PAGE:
Caroline King-Okumu

Caroline King-Okumu (formerly Caroline King) is an international development opportunities manager for the UK Centre for Ecology and Hydrology. She was formerly a senior researcher for the International Institute for Environment and Development (IIED). Her major areas of research are dryland ecosystems, economic and environmental assessment, and climate change. She is considered an international expert on land and water management, particularly drylands agriculture. King-Okumu is based in Kenya but is involved in research and projects throughout the world.


King-Okumu has worked with the United Nations University (UNU), United Nations Convention to Combat Desertification (UNCCD), and International Center for Agricultural Research in the Dry Areas (ICARDA). She has consulted with the Ecosystems and Human Development Association (EHDA) and has been a Visiting Research Associate at the School of Geography and Environment at the University of Oxford.

Previously, she was a senior researcher in the Climate Change research group of the International Institute for Environment and Development (IIED) Based in London, England, IIED is an international organization engaged in policy and action research to support sustainable local development in countries in Africa, Asia, Latin America, the Middle East and the Pacific.

King-Okumu studied methods for the sustainable integrated management of water and land in dryland ecosystems, and economic and environmental assessment techniques for calculating the costs of groundwater degradation. She encouraged initiatives for decision-making in the context of longer-term considerations of increasing variability and climate change. She worked to develop in-country partnerships engaging government, research institutions, civic groups and the private sector, to support sustainable practices and community-based adaptation and to increase climate change resilience.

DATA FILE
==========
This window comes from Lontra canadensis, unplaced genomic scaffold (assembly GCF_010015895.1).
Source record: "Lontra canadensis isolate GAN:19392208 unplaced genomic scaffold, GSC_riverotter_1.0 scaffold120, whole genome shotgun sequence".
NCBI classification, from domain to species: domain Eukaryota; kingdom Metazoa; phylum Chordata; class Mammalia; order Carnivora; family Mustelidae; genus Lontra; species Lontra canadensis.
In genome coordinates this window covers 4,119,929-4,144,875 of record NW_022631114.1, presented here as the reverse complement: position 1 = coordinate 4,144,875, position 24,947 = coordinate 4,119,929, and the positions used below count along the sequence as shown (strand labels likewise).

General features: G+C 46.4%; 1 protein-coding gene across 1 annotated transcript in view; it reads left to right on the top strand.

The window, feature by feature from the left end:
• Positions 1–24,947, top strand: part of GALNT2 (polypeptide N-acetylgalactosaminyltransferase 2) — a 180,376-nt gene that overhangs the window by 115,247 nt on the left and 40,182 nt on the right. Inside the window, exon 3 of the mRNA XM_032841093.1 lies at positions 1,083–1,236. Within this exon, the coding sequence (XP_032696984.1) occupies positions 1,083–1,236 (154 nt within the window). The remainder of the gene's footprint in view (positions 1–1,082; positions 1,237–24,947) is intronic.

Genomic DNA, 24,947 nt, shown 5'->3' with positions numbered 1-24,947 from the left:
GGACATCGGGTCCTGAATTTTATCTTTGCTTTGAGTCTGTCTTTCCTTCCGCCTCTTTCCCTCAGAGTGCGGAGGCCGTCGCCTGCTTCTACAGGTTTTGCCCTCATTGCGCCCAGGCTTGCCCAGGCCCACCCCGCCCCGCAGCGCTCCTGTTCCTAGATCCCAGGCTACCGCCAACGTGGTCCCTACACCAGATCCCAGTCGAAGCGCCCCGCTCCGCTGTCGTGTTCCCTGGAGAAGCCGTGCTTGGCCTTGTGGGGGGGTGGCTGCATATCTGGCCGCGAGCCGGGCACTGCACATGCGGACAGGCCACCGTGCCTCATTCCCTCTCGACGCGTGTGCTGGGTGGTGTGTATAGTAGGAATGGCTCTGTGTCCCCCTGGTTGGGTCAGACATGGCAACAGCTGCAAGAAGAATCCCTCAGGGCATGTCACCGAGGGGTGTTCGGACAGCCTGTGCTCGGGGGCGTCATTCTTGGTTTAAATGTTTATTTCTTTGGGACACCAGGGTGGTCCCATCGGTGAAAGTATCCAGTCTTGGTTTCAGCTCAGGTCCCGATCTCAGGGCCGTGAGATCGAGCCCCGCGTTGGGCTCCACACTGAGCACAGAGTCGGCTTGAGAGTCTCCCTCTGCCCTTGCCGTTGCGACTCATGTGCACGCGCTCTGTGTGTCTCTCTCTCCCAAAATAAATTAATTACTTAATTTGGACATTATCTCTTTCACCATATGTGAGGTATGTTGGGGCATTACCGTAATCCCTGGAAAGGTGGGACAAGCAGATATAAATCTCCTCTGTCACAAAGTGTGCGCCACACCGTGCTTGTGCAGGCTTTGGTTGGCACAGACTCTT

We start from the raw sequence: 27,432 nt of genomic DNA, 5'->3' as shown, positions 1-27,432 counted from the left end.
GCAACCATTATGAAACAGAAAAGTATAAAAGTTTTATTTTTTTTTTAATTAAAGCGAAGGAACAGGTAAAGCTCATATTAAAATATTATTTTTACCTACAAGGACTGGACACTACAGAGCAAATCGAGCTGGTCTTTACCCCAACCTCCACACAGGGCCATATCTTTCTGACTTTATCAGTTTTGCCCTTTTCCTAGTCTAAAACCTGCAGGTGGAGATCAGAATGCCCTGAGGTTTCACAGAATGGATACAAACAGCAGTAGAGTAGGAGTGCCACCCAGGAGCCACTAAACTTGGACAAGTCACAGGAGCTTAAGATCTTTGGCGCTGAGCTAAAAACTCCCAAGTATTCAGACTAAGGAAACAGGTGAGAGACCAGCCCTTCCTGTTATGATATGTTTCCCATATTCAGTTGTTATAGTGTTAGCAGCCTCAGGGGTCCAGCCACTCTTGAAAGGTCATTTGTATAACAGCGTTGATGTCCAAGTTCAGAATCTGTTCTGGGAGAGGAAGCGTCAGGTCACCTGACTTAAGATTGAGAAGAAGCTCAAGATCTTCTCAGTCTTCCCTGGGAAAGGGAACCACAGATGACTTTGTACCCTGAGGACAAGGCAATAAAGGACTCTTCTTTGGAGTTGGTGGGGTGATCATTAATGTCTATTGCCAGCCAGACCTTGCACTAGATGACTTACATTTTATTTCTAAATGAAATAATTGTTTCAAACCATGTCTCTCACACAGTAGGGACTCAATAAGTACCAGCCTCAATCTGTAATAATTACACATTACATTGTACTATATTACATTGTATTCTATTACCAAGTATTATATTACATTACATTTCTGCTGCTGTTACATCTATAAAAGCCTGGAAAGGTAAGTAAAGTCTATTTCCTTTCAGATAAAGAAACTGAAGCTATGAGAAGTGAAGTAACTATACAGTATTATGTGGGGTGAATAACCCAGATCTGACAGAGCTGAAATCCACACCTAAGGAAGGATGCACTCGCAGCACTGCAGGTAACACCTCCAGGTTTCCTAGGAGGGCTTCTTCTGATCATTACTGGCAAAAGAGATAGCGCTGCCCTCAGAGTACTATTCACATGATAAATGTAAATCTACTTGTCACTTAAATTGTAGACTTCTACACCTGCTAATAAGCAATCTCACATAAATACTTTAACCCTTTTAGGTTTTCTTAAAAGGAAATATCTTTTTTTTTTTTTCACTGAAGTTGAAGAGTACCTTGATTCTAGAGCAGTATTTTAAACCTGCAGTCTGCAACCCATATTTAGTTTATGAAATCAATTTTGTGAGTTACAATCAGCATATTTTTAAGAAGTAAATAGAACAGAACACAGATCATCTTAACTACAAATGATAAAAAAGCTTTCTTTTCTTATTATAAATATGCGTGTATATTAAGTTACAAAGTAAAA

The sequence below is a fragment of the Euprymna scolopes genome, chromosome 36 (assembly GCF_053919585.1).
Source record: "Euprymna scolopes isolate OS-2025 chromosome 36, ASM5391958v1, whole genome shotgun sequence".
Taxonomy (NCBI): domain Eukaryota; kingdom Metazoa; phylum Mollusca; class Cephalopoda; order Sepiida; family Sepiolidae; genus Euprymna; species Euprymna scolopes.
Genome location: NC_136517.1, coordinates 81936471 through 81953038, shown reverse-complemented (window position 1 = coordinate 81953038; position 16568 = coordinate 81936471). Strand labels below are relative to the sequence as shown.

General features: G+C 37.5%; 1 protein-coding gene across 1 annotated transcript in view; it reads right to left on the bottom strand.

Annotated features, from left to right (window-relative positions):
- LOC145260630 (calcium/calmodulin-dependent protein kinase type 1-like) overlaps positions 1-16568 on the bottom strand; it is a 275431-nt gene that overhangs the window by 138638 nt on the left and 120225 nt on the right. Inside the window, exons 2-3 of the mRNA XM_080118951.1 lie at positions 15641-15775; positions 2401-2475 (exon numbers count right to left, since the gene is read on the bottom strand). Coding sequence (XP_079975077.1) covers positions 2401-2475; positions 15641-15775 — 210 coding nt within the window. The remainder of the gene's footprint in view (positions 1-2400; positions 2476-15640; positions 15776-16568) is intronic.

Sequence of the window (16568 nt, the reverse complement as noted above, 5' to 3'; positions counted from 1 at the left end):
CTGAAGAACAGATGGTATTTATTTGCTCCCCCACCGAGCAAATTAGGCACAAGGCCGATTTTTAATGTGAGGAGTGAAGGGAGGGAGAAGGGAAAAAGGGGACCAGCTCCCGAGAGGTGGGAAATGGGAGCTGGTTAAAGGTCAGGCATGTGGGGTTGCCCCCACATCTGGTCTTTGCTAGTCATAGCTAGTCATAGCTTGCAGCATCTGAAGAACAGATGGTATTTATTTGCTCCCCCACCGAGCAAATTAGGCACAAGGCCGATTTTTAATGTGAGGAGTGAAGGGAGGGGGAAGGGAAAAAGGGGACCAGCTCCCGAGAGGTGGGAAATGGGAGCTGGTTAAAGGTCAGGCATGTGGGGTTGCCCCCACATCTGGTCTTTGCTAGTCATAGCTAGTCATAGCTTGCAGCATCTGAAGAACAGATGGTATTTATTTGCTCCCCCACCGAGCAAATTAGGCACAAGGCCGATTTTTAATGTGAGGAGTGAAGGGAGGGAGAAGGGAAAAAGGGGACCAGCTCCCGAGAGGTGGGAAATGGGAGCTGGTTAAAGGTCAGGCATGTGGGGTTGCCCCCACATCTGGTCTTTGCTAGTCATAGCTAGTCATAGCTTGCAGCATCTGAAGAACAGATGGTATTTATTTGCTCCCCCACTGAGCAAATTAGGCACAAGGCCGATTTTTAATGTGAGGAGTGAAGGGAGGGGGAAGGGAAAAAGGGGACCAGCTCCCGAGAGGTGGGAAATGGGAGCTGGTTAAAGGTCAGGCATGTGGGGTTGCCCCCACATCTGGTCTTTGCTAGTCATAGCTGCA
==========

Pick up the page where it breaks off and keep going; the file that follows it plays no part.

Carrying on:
King-Okumu analyzes situations in terms of a nexus of interlinked water, energy, and food production concerns rather than focusing solely on water balance and food production. She makes use of a wide variety of techniques ranging from remote sensing for the monitoring of the environment, to in-depth field observation and surveys with local people.

Her research includes examinations of sustainable coastal management in Asia and the Pacific, water management for Egyptian citrus producers west of the Nile Delta, desertification in the Northern Sahara, groundwater degradation in the Western Desert, and the impact of local policies on the management of pastoralist grazing in Isiolo County, Kenya. She has also reported on the effects of conflict in Syria on agriculture in the Orontes Basin.

King-Okumu was involved in the G20 Water Policy Workshop on Safe Drinking Water and Sanitation for All (2004). The report was used to support proposals for a summit meeting of L20 world leaders to discuss safe water.

King-Okumu has worked with Boshra Salem and others on the Sustainable Management of Marginal Drylands (SUMAMAD) project for UNESCO. She presented at The future of drylands (Tunis, Tunisia, 2006), an international conference organized by UNESCO and 20 other organizations as part of the United Nations' International Year of Deserts and Desertification to assess the past 50 years of drylands research and identify priorities for future development.

She has presented at other conferences including the Eleventh International Dryland Development Conference: Global climate change and its impact on food & energy security in the drylands (Beijing, China, 2013) and the International Conference on The Water-Food-Energy Nexus in Drylands (Rabat, Morocco, 2014).

King-Okumu speaks English, French, Arabic and Japanese and is learning Amharic and Swahili.

Uses material from the Wikipedia article Caroline King-Okumu, released under the CC BY-SA 3.0 license.